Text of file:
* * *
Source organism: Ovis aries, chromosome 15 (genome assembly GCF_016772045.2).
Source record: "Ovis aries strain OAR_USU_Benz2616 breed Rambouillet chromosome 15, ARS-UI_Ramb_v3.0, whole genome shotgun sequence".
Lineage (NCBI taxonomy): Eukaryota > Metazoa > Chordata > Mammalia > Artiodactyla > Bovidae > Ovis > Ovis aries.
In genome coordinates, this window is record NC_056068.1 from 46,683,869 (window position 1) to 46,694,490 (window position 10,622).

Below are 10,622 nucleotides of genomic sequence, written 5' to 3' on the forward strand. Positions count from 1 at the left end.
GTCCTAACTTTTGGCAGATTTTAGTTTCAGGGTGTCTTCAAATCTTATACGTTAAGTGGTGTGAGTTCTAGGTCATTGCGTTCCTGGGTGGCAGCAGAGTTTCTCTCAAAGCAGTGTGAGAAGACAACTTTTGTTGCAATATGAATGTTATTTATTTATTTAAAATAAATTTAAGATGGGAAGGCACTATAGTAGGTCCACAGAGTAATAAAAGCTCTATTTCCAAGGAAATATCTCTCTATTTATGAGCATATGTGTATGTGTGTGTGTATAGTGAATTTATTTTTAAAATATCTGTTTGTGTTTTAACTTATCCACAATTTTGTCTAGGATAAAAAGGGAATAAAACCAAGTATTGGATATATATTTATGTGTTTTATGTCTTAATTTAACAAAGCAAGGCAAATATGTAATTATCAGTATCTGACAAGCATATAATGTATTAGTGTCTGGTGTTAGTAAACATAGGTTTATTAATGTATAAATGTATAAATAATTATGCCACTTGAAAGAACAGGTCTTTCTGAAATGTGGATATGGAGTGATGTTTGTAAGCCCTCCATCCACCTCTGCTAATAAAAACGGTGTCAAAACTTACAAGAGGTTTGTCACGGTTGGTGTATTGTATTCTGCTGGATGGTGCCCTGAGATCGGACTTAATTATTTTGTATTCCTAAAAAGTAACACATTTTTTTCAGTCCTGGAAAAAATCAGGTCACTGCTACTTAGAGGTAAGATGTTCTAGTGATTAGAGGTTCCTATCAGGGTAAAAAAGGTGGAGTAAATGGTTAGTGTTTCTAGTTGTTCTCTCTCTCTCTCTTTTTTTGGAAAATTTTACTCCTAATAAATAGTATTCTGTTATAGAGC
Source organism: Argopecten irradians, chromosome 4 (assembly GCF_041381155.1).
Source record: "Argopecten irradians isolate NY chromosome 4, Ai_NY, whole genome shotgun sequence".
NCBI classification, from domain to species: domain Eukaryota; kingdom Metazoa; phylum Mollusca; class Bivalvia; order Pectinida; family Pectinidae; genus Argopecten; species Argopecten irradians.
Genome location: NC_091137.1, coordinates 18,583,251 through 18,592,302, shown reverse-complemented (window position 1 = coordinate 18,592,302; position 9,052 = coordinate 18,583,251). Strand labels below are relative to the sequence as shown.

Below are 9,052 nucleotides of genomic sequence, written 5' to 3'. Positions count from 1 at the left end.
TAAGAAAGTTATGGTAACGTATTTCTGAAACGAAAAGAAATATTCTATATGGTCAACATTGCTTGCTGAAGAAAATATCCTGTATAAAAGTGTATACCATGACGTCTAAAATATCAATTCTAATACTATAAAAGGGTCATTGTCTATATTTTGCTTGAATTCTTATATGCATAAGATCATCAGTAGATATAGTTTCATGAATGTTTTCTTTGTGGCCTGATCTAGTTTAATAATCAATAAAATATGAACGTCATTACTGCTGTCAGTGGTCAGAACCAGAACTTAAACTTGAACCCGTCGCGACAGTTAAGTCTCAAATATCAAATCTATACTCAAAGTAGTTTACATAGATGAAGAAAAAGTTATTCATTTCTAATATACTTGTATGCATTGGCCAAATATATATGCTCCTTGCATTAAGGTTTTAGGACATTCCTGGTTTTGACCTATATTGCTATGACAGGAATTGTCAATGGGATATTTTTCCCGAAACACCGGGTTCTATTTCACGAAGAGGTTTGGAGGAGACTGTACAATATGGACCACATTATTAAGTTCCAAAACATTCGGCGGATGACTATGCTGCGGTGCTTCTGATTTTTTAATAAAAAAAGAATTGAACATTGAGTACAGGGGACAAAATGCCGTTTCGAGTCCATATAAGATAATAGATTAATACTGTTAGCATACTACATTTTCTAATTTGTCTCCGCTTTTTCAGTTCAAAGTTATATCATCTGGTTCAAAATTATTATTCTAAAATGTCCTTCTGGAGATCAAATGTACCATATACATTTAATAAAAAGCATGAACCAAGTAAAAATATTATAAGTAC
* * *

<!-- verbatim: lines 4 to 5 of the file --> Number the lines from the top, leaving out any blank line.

In genome coordinates, this window is record NC_056068.1 from 46,683,869 (window position 1) to 46,694,490 (window position 10,622).

Below are 10,622 nucleotides of genomic sequence, written 5' to 3' on the forward strand. Positions count from 1 at the left end.